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Wednesday, May 07, 2008



I'm passionately in favour of choice on abortion but disagree with your view that this is no place for politics. Access to abortion is as much a political issue as access to any other form of healthcare. If it's recognised that there is a role for political parties in deciding how, where, when and at what cost people can access broader health services why not abortion? It's no doubt a measure of concern that pro-choice supporters don't want to 'politicise' this issue for fear of losing a vote on the matter. But it's only through active campaigning and political action that any positive moves towards improving women's access are established. It may be a matter of conscience for individual women whether or not to have an abortion, but the state has a duty to ensure that this choice is available. I feel it is shameful that progressive politicians and parties are able to stand back on this issue and not take a political view on access to this vital healthcare provision.

Mike Ion


My point was that I do not think making a major party political issue (as in the US) would be a good idea. Down that road you will find the sad towns of despair and despondency - often populated by the reactionary and the bigoted.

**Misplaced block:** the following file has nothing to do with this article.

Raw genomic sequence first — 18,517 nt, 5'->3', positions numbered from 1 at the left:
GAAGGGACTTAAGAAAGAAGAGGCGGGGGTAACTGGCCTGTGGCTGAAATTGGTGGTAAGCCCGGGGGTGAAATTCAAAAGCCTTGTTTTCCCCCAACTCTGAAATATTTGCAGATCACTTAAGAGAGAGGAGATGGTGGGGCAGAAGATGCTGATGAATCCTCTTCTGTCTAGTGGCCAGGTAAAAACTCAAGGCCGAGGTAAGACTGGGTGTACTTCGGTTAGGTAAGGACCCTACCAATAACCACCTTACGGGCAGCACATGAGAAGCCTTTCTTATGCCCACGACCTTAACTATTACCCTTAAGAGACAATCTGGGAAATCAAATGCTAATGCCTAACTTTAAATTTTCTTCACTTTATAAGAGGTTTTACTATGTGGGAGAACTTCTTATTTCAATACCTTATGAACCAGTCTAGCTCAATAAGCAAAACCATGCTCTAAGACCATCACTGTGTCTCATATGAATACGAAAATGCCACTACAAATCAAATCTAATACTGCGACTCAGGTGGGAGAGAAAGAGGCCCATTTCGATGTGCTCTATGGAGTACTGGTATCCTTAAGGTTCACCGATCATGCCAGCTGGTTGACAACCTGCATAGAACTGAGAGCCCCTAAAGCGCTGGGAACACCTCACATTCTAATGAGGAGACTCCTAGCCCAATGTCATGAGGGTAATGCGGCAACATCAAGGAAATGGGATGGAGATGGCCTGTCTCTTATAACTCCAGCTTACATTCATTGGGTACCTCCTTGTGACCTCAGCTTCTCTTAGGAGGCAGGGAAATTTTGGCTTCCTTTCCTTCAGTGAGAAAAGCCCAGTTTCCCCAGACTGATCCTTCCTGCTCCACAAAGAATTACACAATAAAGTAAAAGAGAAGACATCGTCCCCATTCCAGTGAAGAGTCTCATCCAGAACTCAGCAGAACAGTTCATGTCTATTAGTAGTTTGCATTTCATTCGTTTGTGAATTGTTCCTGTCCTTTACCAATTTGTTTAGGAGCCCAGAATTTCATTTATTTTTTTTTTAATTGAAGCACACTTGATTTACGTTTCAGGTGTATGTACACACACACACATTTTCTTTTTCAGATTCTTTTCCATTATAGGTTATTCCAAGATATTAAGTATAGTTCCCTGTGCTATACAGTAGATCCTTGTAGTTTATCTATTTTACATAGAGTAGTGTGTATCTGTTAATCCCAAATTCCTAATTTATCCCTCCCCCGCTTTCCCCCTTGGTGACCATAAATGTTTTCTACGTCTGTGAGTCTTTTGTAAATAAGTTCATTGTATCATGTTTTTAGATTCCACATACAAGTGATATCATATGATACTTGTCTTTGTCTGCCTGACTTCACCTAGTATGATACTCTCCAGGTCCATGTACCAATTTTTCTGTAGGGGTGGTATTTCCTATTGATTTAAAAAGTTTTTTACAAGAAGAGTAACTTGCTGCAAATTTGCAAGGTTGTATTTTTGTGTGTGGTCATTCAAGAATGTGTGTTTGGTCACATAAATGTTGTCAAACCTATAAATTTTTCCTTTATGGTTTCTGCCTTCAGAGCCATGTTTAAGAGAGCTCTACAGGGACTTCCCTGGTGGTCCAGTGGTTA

never understood the LP atitude to abortion? Either we are against capital punishment, illegal wars and other gratuitous killing including the unborn or we're in an illogical mess? Also we shoud be on the side of the weak and defenceless not idly ignoring the mounting tide of abortions? Of course there are "hard cases" and desperate situations but not in the numbers we see now in a relatively prosperous country. Feminists may scream and rage but it has nothing to do with anyone's "right to choose" when the odds are stacked against one party.

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